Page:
From the Viennese Alps in the North, to the deserts of Yemen in the South, the Ottoman Empire was one of the major global powers for over 600 years.
Much like the other empires of history, the Ottoman’s shaped the people and cultures under their control, leaving cultural signifiers in every walk of life - from language, to architecture and religion.
But one such signifier that often goes overlooked in the history books is food.
Starting out as a small province near what is now modern Istanbul, the Ottoman Empire grew across the Middle East, Europe and Africa between the years of 1301 and 1917. Yet unlike many other Empires of the time, they tolerated religious and cultural diversity.
Predominantly an agrarian Muslim society, the early Ottomans moved away from their nomadic cattle rearing ways towards a sophisticated system of farms, producing rice, wheat, berries, apples and grapes.
Due to the prohibition of alcohol in Islam, many of the crops that would have made their way into a fermentation tank elsewhere in Europe were used simply for cuisine. Grape leaves, raisins, and breads of every shape were hugely popular across the empire.
Still a large meat eating society, Ottoman subjects tended to cook mutton and lamb due to the religious restrictions around pork, and their reliance on cattle for dairy products and physical labour.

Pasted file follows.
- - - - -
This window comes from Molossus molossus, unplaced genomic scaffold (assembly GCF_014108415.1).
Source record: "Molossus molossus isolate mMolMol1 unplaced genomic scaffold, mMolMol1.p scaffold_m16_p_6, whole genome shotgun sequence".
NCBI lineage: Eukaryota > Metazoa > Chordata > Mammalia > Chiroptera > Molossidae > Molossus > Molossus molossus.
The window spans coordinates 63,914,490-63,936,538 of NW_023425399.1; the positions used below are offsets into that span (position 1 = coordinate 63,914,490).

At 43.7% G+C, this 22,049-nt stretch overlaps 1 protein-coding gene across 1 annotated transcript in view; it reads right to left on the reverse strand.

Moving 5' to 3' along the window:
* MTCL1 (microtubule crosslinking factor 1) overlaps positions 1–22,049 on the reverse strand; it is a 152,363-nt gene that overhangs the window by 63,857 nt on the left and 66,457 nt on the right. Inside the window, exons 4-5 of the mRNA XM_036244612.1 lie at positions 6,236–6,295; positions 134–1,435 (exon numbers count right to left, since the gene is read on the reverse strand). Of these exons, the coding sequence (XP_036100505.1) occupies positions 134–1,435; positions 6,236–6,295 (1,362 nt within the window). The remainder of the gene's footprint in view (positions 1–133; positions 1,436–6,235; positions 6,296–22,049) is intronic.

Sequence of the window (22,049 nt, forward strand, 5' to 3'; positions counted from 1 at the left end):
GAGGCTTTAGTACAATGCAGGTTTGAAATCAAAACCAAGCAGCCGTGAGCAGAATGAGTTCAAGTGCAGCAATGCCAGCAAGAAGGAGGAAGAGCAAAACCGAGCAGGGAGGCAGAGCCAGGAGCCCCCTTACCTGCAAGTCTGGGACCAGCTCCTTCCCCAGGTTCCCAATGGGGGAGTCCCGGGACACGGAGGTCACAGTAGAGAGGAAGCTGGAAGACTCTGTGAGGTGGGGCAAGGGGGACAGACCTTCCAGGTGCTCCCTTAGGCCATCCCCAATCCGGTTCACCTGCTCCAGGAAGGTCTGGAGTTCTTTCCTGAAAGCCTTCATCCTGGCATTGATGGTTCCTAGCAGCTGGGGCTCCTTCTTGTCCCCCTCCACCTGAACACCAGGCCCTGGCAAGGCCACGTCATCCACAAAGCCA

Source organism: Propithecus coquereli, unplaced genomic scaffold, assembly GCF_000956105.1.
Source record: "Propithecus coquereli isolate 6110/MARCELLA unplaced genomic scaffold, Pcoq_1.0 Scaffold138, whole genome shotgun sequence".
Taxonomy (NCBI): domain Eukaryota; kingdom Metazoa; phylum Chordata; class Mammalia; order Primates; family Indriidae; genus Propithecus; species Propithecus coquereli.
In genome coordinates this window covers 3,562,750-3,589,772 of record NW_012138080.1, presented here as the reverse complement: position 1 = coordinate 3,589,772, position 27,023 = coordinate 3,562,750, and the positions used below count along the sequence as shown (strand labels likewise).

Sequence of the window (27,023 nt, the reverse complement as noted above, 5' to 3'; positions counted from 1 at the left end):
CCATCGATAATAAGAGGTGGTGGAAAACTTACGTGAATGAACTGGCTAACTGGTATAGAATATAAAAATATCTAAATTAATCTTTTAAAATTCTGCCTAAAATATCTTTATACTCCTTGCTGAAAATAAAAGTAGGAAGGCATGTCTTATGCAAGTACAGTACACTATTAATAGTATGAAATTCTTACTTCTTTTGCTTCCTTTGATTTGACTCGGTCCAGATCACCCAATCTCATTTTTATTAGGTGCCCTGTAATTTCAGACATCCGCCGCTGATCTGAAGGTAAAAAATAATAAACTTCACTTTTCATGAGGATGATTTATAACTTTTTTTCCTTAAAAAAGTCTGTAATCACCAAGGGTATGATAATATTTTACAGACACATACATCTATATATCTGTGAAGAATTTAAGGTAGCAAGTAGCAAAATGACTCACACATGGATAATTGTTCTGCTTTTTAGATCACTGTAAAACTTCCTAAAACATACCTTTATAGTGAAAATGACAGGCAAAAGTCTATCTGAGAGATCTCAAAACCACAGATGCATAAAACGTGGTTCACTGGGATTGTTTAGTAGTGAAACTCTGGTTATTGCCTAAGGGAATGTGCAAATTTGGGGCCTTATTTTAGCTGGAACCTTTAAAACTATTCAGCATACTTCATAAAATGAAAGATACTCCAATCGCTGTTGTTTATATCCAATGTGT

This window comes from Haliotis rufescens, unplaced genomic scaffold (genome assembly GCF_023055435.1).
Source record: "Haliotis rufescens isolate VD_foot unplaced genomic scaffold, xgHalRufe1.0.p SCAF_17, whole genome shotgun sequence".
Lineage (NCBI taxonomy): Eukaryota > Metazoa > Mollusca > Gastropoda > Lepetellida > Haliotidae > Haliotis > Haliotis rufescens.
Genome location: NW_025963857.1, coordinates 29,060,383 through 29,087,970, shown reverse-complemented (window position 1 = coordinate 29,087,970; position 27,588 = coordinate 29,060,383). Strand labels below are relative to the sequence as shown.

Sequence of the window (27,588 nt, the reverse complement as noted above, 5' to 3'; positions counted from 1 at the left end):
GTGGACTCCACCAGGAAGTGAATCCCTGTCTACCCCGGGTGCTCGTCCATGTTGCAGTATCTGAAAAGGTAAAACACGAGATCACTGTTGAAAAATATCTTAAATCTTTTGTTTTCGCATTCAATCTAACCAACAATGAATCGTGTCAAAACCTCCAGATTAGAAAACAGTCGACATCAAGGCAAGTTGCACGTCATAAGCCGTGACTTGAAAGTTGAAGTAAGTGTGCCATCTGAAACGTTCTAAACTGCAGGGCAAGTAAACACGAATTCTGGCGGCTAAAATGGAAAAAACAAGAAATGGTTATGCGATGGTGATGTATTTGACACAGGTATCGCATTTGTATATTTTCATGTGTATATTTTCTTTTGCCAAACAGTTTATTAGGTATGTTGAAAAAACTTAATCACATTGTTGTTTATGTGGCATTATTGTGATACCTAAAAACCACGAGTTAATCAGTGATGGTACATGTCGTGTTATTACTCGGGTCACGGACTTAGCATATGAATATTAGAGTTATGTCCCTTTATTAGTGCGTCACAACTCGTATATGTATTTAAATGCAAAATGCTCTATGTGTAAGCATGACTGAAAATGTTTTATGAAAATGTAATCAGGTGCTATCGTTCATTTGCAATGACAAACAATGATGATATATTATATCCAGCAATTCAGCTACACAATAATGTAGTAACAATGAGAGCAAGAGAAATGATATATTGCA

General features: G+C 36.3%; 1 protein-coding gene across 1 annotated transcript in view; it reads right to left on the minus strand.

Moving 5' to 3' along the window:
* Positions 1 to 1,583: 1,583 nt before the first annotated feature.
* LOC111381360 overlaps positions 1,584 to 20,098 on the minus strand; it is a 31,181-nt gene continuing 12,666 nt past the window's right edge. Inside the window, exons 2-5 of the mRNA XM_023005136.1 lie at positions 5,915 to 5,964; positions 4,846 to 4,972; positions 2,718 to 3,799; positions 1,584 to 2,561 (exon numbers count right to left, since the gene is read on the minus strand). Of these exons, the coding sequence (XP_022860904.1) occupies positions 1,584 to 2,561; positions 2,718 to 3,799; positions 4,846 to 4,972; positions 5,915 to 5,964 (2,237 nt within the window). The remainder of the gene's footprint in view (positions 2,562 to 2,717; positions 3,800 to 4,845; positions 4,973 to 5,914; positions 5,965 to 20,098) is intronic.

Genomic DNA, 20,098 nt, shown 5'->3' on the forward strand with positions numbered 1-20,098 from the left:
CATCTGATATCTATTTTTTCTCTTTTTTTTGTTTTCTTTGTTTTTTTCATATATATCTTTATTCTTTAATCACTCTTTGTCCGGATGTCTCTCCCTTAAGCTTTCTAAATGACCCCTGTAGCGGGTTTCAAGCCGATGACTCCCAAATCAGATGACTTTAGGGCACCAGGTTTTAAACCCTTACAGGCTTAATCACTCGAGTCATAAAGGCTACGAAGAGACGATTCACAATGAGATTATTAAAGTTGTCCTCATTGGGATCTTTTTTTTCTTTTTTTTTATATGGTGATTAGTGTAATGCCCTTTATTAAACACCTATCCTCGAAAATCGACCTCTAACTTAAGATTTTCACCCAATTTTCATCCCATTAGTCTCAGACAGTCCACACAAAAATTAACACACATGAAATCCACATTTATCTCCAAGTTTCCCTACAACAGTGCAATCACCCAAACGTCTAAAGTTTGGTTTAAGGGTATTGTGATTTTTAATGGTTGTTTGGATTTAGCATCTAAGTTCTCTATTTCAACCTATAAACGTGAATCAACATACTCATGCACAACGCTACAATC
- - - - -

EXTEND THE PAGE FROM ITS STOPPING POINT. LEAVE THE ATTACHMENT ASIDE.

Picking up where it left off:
But the most interesting aspect of Ottoman cuisine is the way food was circulated from the very extremities of the Empire, back to the centre of power and culture, then away again. This to and fro movement that food took during the Ottoman Empire meant that similar dishes were tweaked and altered by local chefs, then readopted by their neighbours.
Take koftes for instance. This dish is essentially a spiced meatball traditionally char-grilled over coals. It was particularly popular in the Ottoman court of the 15th and 16th centuries, causing it to spread out across the whole Empire.
Yet as each culture took the dish, they used local ingredients, different spice blends and experimented with different meats. One such region being the Levant.
Street vendors of Ottoman Palestine took this creation that was named after the Urdu word for 'pounded meat' and truly made it their own, passing down recipes through the generations. Turkic cuisine was actually one of the first imports that took root in the Levant, long before the waves of immigration that came with the 19th and 20th centuries.
Kofte became Kufta, then Kofta.
Just as Baklava became Baklawa, then Baqlaba.
The power of the Ottoman Empire had begun to wane by the mid 17th century, eventually dissolving with the First World War and the creation of the Turkish republic, yet while historians debate over the successes and failures of the Empire, their impact was undeniably profound.
Across the Mediterranean and Middle East, the lines between cuisines were blurred with the passage of people around the old Ottoman Empire.
This is not to say ‘Middle Eastern Cuisine’ should be used as a catch-all for such a diverse and varied range of food cultures. But the very fact that someone who lives in the Balkans can lay claim to the same dish as someone living in Egypt is a testament to the distance that foods travelled in a political body as multicultural as the Ottoman Empire.